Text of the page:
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Small temperature rise can be lethal for amphibian endemic to Cerrado, study shows

Small temperature rise can be lethal for amphibian endemic to Cerrado, study shows

In the laboratory, tadpoles of the species B. ibitiguara kept in water 3 °C warmer than the highest temperature recorded in their habitat were unable to complete metamorphosis, indicating a threat to the species from climate change (differences in size and body mass between tadpoles acclimated at 18 °C and 25 °C/photos: Leonardo Longhini, UNESP)

Published on 06/27/2022

By André Julião  |  Agência FAPESP – In an article published in the journal Frontiers in Physiology, researchers show that tadpoles of Bokermannohyla ibitiguara, a stream-breeding savanna tree frog endemic to the Serra da Canastra region of Minas Gerais, Brazil, have a limited capacity to adjust to higher temperatures, making the species vulnerable to climate change and deforestation.

The researchers conducted laboratory tests in which they raised water temperatures above the average for the forest-lined streams inhabited by the species, and measured the tadpoles’ oxygen consumption and heart rate, among other physiological variables. They also verified whether the tadpoles swam, fed and metamorphosed to adulthood normally.

“The plasticity of the species is limited. Temperatures in the stream from which we collected specimens averaged 21.9 °C, with a high of 24.6 °C in the warmest months of the year and at a very specific time. We estimated that a rise of 3 °C will have a significant impact on the tadpoles, which cannot modulate their physiological variables sufficiently to adapt to such a change,” said Leonardo Longhini, first author of the article. The study was conducted while he was a master’s candidate at São Paulo State University’s School of Agricultural and Veterinarian Sciences (FCAV-UNESP) in Jaboticabal, Brazil, with FAPESP’s support

A recent study by a different research group concluded that the topography of Serra da Canastra is the main factor determining the genetic diversity of the species, which is found only in the Cerrado, hence constituting one more reason for taking action to conserve this savanna-like biome (more at: agencia.fapesp.br/34667). 

“The autonomic nervous system of these tadpoles is unable to compensate for the changes caused to their heart rate and metabolism by higher temperatures, and this affects their life cycle because they can’t complete metamorphosis,” said Luciane Gargaglioni, a professor at FCAV-UNESP supported by FAPESP and last author of the article. She led the study jointly with Lucas Zena, a postdoctoral research fellow at the University of São Paulo’s Institute of Biosciences (IB-USP).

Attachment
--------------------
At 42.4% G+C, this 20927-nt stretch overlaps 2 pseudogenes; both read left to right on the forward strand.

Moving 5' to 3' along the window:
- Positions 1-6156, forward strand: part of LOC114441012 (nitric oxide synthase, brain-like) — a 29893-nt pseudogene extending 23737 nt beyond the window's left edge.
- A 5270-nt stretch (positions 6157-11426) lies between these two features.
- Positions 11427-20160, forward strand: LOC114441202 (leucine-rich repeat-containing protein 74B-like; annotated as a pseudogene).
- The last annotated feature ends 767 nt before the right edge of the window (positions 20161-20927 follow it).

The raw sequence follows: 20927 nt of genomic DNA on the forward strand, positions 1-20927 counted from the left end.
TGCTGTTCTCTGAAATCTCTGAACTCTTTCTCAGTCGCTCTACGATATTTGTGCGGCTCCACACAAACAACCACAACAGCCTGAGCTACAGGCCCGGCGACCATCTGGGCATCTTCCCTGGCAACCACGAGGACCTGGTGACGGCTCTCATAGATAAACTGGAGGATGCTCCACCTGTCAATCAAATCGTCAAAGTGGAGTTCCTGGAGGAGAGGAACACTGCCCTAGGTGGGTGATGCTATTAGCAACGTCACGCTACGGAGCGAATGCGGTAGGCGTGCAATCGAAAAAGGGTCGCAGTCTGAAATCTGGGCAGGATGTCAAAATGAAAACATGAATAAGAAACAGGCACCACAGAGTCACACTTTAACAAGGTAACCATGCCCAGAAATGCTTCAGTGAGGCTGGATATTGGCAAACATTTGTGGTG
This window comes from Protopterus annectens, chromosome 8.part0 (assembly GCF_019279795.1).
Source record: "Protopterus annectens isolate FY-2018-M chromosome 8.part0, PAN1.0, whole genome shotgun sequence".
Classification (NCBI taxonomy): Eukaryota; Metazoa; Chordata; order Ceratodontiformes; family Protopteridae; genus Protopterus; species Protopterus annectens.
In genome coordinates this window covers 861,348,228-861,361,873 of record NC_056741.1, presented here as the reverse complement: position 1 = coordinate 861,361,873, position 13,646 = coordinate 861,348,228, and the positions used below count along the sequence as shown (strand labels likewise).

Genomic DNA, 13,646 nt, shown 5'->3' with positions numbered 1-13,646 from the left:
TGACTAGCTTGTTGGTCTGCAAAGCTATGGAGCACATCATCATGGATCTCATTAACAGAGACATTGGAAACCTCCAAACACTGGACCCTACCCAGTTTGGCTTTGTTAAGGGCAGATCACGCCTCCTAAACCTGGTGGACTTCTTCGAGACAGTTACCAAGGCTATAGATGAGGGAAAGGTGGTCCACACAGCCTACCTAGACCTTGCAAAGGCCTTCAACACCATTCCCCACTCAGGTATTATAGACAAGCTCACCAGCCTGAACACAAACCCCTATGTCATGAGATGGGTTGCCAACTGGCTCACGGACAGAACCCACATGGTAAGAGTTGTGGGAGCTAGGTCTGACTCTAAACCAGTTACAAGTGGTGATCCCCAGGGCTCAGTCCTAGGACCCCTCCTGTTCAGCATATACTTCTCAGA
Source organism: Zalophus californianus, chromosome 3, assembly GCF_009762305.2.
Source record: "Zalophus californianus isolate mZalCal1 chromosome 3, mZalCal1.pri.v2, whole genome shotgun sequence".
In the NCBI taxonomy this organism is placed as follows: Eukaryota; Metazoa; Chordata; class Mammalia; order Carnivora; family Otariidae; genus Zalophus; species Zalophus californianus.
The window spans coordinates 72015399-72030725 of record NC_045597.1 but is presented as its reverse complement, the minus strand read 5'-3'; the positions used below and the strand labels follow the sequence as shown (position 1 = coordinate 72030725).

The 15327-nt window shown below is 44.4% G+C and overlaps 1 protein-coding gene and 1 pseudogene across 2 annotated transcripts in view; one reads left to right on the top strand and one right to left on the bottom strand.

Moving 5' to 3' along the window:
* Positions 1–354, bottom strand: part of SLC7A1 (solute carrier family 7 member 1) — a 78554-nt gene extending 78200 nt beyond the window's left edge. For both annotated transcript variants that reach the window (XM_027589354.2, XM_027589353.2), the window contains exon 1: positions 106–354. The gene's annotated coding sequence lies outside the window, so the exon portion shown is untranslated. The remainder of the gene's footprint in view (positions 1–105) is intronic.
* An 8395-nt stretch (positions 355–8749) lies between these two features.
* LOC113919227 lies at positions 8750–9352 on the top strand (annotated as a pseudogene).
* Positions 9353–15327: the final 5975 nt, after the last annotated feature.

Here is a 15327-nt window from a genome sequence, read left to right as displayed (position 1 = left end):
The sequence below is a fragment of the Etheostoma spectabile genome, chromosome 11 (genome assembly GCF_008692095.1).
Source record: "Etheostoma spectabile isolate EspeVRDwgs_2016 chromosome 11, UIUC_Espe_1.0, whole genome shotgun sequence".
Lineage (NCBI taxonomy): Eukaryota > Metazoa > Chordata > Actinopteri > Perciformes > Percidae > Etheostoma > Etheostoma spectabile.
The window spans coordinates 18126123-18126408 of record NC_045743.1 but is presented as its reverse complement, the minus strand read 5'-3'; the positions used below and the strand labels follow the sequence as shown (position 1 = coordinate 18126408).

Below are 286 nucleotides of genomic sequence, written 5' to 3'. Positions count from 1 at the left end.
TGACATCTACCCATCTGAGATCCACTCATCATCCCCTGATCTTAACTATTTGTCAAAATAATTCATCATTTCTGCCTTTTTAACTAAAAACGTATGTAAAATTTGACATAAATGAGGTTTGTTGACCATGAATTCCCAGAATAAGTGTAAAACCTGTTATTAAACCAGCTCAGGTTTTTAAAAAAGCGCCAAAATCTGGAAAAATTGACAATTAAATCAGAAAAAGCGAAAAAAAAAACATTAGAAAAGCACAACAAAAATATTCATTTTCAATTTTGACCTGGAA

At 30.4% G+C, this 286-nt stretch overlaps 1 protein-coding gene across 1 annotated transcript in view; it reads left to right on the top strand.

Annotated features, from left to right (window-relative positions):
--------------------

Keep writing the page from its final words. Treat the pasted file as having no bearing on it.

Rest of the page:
Low plasticity

To arrive at these results, the researchers collected tadpoles in a rural area of Sacramento, a municipality in Minas Gerais. They left a temperature sensor at the site for just over a year to obtain an average temperature for control of the experiment. They developed non-invasive methods to measure oxygen consumption and heart rate in the tadpoles.

The tadpoles were first divided into two groups, one in an aquarium at 8 °C, the lowest temperature detected in the stream from which they were collected, and the other at 28 °C, three degrees above the highest temperature recorded in their habitat.

The second group displayed signs of reduced food intake, with lower body mass and failure to complete metamorphosis indicating limitations to the capacity to take up, process or assimilate sufficient nutrients to tolerate high metabolic rates at warmer temperatures.

The researchers next collected more specimens, but this time acclimated them at 18 °C and 25 °C, close to the highest temperature recorded in their habitat. Later they were subjected to a heating ramp, with temperatures rising steadily to 34 °C, when the death rate increased.

“The highest temperature they tolerated wasn’t different between the groups acclimated at 18 °C and 25 °C, showing that they aren’t very adaptable. If the gallery forest is cleared and temperatures rise, they won’t be able to improve their tolerance and survive the extra warmth,” Longhini said.

Heart rate also behaved similarly in both groups, even when metabolism measured by oxygen consumption increased at higher temperatures, showing that the heart did not keep pace with the new conditions.

“The Cerrado is highly susceptible to warming due to human land use, especially for pasture and crops. At the same time, its biodiversity is extremely rich, and it is even more endangered than the Amazon, with only 8% of its area protected. Studying an endemic species is a way of drawing attention to this,” Gargaglioni said.

The article “Thermal acclimation to the highest natural ambient temperature compromises physiological performance in tadpoles of a stream-breeding savanna tree frog” is at: www.frontiersin.org/articles/10.3389/fphys.2021.726440


Source: https://agencia.fapesp.br/38993